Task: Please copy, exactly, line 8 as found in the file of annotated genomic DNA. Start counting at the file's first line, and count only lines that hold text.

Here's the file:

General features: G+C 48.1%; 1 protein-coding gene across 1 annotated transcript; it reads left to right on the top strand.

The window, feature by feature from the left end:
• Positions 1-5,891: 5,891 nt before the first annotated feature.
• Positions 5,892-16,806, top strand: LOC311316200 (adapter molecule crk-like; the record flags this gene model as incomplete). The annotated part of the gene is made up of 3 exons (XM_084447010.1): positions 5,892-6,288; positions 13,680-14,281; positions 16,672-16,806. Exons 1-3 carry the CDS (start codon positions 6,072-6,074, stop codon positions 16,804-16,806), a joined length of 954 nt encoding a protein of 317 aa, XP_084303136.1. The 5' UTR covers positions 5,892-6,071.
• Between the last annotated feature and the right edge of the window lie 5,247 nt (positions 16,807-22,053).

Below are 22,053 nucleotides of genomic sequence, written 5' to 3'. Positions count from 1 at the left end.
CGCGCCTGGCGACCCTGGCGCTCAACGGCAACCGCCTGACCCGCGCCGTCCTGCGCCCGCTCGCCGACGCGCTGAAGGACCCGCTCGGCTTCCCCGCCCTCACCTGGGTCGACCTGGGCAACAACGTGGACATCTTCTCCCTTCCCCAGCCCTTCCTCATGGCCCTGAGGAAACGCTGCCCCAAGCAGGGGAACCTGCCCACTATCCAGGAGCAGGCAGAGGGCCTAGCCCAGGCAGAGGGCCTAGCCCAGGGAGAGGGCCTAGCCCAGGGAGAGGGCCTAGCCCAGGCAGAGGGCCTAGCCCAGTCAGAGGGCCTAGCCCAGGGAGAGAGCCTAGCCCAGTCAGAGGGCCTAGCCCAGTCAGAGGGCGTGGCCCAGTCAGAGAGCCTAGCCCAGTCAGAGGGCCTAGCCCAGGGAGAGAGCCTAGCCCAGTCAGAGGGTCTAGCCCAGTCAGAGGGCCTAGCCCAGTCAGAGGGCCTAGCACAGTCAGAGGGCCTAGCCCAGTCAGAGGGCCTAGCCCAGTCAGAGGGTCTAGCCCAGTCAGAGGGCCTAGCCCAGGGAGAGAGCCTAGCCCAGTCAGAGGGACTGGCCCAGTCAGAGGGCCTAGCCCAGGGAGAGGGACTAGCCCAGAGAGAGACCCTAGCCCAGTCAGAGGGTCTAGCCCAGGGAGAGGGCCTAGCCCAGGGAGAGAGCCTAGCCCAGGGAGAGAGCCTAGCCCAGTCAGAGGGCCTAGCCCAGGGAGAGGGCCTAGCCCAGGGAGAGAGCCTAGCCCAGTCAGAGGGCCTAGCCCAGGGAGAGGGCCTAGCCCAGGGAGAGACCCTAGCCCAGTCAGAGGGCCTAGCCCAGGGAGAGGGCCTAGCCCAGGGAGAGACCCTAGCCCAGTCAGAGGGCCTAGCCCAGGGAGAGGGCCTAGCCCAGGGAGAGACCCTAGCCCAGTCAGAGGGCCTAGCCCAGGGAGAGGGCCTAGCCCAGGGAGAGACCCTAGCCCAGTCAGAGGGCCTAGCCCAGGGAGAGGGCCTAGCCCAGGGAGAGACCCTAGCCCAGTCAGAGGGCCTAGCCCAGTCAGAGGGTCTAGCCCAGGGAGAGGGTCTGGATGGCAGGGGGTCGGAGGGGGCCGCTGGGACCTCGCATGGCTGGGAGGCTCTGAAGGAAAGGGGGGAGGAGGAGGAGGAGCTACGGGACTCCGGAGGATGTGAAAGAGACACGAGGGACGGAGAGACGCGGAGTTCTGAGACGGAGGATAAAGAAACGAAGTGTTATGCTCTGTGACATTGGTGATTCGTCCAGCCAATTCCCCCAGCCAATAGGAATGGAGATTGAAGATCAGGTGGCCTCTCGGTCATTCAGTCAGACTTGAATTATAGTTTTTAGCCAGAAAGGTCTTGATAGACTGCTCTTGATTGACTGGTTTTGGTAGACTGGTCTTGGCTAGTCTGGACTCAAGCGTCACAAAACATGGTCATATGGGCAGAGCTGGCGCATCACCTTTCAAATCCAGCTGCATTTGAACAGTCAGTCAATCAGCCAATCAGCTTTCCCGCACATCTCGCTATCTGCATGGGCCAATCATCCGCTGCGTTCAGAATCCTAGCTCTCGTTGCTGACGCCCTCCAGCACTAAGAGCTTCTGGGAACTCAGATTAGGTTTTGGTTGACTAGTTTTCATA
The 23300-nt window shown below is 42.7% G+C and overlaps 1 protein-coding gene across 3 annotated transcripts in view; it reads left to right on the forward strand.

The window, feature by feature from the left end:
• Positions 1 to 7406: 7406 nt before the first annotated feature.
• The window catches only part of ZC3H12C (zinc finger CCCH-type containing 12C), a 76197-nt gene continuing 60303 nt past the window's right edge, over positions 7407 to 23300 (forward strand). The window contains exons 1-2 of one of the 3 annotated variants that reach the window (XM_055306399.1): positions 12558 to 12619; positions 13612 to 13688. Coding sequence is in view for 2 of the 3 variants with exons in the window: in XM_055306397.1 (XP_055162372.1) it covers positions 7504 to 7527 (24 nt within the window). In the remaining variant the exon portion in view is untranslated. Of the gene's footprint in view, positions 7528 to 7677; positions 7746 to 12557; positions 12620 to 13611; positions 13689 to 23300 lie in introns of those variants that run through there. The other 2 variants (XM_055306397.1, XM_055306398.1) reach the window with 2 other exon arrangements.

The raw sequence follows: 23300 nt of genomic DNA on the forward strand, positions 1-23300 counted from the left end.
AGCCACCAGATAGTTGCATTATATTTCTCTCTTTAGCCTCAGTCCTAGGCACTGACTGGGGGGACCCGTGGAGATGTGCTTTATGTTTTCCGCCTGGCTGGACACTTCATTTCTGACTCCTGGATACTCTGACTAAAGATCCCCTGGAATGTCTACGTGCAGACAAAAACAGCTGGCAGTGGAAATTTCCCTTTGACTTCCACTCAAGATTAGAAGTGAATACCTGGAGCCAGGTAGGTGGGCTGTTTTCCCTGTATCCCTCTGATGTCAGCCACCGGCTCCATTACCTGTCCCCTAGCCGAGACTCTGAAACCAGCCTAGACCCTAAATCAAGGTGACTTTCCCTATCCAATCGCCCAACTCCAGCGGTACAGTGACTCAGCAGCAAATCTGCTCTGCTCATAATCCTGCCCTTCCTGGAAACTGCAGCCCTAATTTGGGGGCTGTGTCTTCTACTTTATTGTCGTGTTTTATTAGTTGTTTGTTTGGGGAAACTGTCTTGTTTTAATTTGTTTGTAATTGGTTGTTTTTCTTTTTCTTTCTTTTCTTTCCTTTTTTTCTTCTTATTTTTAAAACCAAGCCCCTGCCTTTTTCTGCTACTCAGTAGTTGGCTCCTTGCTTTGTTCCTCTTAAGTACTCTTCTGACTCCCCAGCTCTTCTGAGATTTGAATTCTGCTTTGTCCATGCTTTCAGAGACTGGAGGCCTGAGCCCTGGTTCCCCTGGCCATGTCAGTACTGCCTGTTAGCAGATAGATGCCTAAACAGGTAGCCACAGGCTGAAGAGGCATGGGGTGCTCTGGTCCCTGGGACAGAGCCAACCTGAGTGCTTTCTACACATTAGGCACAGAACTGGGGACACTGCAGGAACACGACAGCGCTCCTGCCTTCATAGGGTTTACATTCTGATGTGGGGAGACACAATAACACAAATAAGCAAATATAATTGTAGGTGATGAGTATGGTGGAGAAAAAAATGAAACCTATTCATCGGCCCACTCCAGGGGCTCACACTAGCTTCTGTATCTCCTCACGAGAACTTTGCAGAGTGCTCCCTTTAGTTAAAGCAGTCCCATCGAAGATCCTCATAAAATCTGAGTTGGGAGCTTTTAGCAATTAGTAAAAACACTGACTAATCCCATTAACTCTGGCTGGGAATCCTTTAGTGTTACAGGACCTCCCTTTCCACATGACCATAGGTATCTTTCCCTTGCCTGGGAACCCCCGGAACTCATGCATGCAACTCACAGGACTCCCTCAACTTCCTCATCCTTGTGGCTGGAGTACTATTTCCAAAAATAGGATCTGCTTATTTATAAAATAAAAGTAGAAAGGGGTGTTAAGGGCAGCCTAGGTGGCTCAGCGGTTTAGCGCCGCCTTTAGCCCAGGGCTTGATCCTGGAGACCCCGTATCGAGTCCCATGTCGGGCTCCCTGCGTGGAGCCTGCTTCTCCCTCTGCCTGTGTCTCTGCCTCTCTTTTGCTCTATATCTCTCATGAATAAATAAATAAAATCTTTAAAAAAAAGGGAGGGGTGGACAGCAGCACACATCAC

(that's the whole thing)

The 23300-nt window shown below is 42.7% G+C and overlaps 1 protein-coding gene across 3 annotated transcripts in view; it reads left to right on the forward strand.